Chili powder, cumin, garlic powder and a few other spices make up this easy to mix clean taco seasoning. Paleo and Whole30 approved!
For years I bought taco seasoning packets to season a variety of foods. It never occurred to me that I could use the spices I already had in my cabinet to season taco meat. Like many of you, I was conscious of eating healthy but the focus then was not on “clean” foods. Looking at the ingredients of packaged foods just was not part my education around eating healthful. Big food must long for those days.
When I first became aware of the importance of reading the ingredients, I downloaded a very helpful app to my smart phone, called Fooducate. The purpose of the app is to get instant information on the product before purchasing by simply scanning the bar code using the camera on the phone. This process was very informative. I began scanning all the pre-packaged food I normally would buy and then would make a decision based on the rating Fooducate would give me. The ingredients in question would appear along with an explanation for why it may be harmful plus the sources if I wanted to dig deeper.
Of course I scanned the packet of taco seasoning I had purchased many times before.
Here is the information I received from the Fooducate app…
The ingredients: Maltodextrin, Salt, Chili Pepper, Onion Powder, Spice, Monosodium Glutamate, Corn Starch, Yellow Corn Flour, Partially Hydrogenated Soybean Oil, Silicon Dioxide (Anticaking Agent), Natural Flavor, Ethoxyquin and BHT (Preservatives).
Contains trans-fats! Even if label says 0!
Consumption of food containing trans-fat has unequivocally been shown to increase the risk of heart disease by raising levels of LDL (bad cholesterol), and lowering levels of HDL (good cholesterol).
Why do the nutrition labels on some products say that there are no trans fats, while Fooducate insists there are?
Unfortunately there is an FDA loop hole here. If the amount of trans-fat in a product is less than half a gram per serving, manufacturers can round it down to 0.
But even 0.49 grams of trans-fat is bad for you. And don’t even get us started on the actual consumption versus the tiny serving size.
So how do you know if a product does have trans fat in it?
Look for “partially hydrogenated” oils and fats in the ingredient list.
Monosodium Glutamate is responsible for the umami (savory) flavor of foods, but some people steer away from it as it causes them adverse reactions.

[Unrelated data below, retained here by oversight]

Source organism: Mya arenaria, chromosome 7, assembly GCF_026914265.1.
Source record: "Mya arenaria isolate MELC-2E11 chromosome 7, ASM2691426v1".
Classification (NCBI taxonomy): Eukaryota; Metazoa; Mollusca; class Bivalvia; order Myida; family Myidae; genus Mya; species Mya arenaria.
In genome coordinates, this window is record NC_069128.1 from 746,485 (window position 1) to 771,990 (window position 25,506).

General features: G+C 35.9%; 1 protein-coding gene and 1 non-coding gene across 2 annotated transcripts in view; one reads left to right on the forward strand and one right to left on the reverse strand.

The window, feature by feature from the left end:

Controversial additive BHT present
Butylated hydroxytoluene (BHT) is an additive used to retard rancidity in oils and foods containing oils and fats. Some studies have shown it to be carcinogenic. Best to avoid.
This product is highly processed. If you’ll take a look at its ingredient list, you’ll discover new words to add to your vocabulary. Many of theses ingredients are required to increase the shelf life of the product and improve the flavor that disappears when food is not fresh.
Natural flavors added. Learn why
Companies add flavorings to make products taste better. They are created in a lab and the formulations are guarded as trade secrets.
Flavorings can compensate for flavor loss during processing, substitute for ingredients, lower production costs and increase shelf stability. Natural flavorings are more expensive to source than artificial flavors, but tend to be better received by consumers.
People sensitive to MSG, vegans, vegetarians and those with allergies should pay special attention to the phrase “natural flavorings” since glutamates, animal products or allergens may be the source of natural flavors. You can always contact the manufacturer for more information.
Learn about Maltodextrin, found here
Maltodextrin is a polysaccharide that is used as a food additive. A polysaccharide is a type of carbohydrate. It is produced from starches of corn, wheat, potatoes or rice. Its flavor can be slightly sweet or almost flavorless. Maltodextrin is used as a bulking base for artificial sweeteners, for example in Jell-o it is used in conjunction with Aspartame and Acesulfame Potassium. It is also the bulking agent in Splenda.” So it includes GLUTEN!”
Needless to say, from that day on, I never bought taco seasoning again. I found it easy to just make it in bulk and keep it on hand.
Another really great feature to this app… instead of being frustrated that you no longer want to buy what you intended to purchase, Fooducate will list alternative brands with better ratings to replace the product. So this is one of the many ways I became educated and aware of what we were consuming. You might find it helpful as well.
This taco seasoning mix makes one cup. Three tablespoons equals one packet of packaged taco seasoning.
(3 Tbsp = 1 packet of taco seasoning)
- ¼ c chili powder
- ¼ c cumin
- 1 Tbsp garlic powder
- 1 Tbsp onion powder
- 1 tsp oregano
- 1 tsp paprika
- 1 tsp sea salt
- 1 tsp pepper
- In a small bowl, combine all spices.
- Transfer to an 8 ounce mason jar and label with ingredient amounts for an easy refill process!
Did you make this recipe? Tag @trueats and hashtag #trueats on Instagram or on True & Simple Eats facebook page. I’d love to know what you think! Enjoy!
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